My 10yo girl just started her "stuff" in 3rd grade. we see my son's pdoc in 2 weeks and hopefully he will give her meds. Therapy alone will not work for her.
My 11yo started out of the blue--panic attacks about 10 yo. She's seen my son's psych twice--to help with trying to stop the attacks before they get full-blown. It's not something to medicate for.
The medication was a KEY to my kids' success, development, leaning, focus and behavior! I first was told by my pediatrian that my oldest needed to be evaluated for speech, ot, pt, develpmental delays at his 1 year check up based on my answers to a series of questions he asked me. After taking him for the evaluations, I was told he needed all therapies about 3 times per week and to see a Neurologist and child Psychiatrist. At 15 months the treatments began and at 18 months we had seen the doctors and were told he was PDD-NOS. We did an overnight EEG which had mild seizure activity at night. At age 2 we started Depakote, and Celexa (for OCD). My other son had a similar path and was put on similar medicaitons. At about age 4 they were each give prednesone suppositories once a week for 6 months because the Neurologist also found an area of their brain that wasn't operting correctly. They went from no words, to single words in weeks, to phrases in months to full sentences in 6 months. They have been in speech all this time to understand social situations, expressions, and lots of articulation issues. They have physical issue such as difficulty holding a pencil and writing, very low muscle tone and terrible coordination. They are always picked last in gym and feel bad about it. At about age 6 they each got the addtional diagnosis of ADHD(older one) and ADD (younger one) after school issues let to thorough Psychiatric evaluations. They currently take Riseperdal and Adderall (oldeest) and Klonipin and Ritalin(youngest) and go to regular school with some resource room help in certain areas. My younger son is extremely intelligent and has a photographic memory which has really helped his confidence. My older one gets very emotional and down on himself a lot. He struggles academically and socially, although is is getting better each year it seems. My daughter was a bright, social, typically developing girl who was diagnosed at age 5 with OCD and given Effexor. As the dosage got raised she got worse and became psychotic and manic. She was put on Risperdal and Celexa which calmed her down but she gained weight. After about 2 years we weaned her off to see how she would do and she takes nothing now. She is moody, has to have things exactly her way, has to do things herself always, does things repetitively, can be very hyper and talk fast at times, but is incredible sweet, compassionate, philanthropic and intelligent. We're still not sure what puberty will bring, they say hormones can change these types of issue for better or worse. I know the hormone changes from my pregnancies made me very, very sick mentally! In terms of your daughter it is really hard to say. She doesn't seem to have the "developmental delays" you usually see on the spectrum. She does seem extremely strong-willed and "self-absorbed" like my oldest and my daughter which could be an OCD thing due to a need to control her environment (she can't help it, it is just part of her thought process) which an anti-depressant might help. It she has anxiety it would help too. I would find the BEST child Psychiatrist in your area and get her on some medication as a trial. You can always stop it if you think it isn't helping, but if you don't try you'll never know. The diagnosis isn't as important as getting her help to be as "normal" as possible for her sake as well as yours.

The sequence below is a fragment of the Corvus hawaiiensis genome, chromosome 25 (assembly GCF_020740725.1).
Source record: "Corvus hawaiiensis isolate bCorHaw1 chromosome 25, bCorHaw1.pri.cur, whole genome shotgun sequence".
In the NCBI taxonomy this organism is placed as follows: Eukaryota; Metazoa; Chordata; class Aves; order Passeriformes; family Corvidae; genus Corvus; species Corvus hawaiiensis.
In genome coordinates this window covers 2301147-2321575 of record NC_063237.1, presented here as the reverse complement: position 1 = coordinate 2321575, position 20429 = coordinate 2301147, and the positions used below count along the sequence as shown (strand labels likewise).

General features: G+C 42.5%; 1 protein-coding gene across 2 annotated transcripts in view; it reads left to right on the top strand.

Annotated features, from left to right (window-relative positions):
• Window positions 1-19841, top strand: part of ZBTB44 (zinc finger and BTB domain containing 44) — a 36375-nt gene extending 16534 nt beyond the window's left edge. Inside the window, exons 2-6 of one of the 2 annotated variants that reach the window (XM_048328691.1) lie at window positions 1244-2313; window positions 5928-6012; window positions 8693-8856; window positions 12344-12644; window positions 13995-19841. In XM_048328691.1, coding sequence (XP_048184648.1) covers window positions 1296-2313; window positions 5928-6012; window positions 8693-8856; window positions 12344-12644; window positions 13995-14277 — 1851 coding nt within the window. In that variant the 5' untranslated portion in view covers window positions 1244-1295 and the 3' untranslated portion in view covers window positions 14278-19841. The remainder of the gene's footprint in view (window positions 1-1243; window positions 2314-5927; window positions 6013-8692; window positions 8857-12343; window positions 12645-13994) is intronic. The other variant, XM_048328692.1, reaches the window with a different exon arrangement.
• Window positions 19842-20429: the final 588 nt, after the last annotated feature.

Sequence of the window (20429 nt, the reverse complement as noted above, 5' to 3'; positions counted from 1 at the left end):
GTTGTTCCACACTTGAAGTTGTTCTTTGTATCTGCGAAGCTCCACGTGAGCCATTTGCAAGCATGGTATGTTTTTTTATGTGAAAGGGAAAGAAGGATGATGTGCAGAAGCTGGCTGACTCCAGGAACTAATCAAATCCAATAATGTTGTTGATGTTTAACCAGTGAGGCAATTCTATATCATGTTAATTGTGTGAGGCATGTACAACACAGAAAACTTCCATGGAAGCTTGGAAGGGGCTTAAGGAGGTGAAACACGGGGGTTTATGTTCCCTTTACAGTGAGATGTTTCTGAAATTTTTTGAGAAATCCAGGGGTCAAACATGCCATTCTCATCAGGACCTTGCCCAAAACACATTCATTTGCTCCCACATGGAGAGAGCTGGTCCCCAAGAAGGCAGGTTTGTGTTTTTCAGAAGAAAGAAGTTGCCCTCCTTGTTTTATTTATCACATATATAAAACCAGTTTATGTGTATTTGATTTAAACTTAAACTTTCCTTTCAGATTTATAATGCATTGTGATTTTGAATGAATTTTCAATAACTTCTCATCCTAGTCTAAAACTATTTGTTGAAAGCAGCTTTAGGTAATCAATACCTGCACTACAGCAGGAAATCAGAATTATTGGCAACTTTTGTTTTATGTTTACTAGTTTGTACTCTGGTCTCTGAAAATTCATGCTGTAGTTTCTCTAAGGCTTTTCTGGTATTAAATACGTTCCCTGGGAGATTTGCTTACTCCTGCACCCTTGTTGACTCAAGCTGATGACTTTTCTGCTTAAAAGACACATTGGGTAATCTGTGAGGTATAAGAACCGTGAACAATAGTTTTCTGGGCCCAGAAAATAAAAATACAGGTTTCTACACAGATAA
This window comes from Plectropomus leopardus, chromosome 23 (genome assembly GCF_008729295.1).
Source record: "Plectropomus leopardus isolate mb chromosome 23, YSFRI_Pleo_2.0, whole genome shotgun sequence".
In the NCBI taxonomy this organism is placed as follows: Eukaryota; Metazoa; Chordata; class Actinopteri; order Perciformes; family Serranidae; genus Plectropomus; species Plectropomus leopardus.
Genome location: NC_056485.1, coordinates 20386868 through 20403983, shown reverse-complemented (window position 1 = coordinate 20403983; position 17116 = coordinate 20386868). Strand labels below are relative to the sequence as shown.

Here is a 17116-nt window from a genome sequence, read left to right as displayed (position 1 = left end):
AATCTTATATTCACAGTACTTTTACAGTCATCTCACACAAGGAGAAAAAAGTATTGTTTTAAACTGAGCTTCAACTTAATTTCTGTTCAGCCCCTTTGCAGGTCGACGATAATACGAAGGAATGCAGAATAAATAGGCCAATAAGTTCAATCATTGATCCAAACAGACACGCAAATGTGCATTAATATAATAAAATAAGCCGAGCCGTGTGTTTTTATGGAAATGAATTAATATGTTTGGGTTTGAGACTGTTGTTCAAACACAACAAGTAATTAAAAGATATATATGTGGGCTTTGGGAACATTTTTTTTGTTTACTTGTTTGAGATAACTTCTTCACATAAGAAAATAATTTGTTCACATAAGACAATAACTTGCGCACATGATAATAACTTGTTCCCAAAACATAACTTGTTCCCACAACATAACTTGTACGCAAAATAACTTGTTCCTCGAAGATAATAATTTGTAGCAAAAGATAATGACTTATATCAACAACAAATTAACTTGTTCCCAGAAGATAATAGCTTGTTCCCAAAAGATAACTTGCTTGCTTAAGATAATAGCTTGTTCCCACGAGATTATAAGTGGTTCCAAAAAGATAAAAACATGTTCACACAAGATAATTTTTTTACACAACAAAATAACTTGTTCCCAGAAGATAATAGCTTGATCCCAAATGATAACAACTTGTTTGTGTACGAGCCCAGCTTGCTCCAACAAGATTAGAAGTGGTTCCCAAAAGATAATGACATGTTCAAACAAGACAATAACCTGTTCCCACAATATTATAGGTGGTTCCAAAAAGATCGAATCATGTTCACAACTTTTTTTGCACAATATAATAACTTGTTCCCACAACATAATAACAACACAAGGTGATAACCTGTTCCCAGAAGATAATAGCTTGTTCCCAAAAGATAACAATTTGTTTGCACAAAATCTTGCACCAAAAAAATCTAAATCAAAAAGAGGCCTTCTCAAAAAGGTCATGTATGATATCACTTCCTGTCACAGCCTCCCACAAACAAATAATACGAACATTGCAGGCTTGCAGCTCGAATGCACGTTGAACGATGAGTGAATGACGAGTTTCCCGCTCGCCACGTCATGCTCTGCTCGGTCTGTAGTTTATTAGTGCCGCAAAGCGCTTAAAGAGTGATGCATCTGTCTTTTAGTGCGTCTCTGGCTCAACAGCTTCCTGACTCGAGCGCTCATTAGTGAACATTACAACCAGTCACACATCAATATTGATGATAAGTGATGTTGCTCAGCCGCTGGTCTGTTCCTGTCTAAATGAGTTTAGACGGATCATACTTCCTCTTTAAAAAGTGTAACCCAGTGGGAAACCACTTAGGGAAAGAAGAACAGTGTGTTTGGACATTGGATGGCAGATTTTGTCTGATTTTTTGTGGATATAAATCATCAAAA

I think I am the only one in my family with AS. Everyone else seems to be normal. From what my mom said, I seemed normal until I began school. I don't know if I actually had something wrong with me from the start or if it was caused by some of my school experiences. I was bullied terribly at school. Luckily, I was a good student with wide-ranging interests, which helped me survive. My cats helped a great deal too. Those "four footed therapists" are very special!
I forgot it mention our family history:
1) my family has gambling addiction, depression, learning disabilities and possible undiagnosed Bipolar in a grandparent, highly intelligent throughout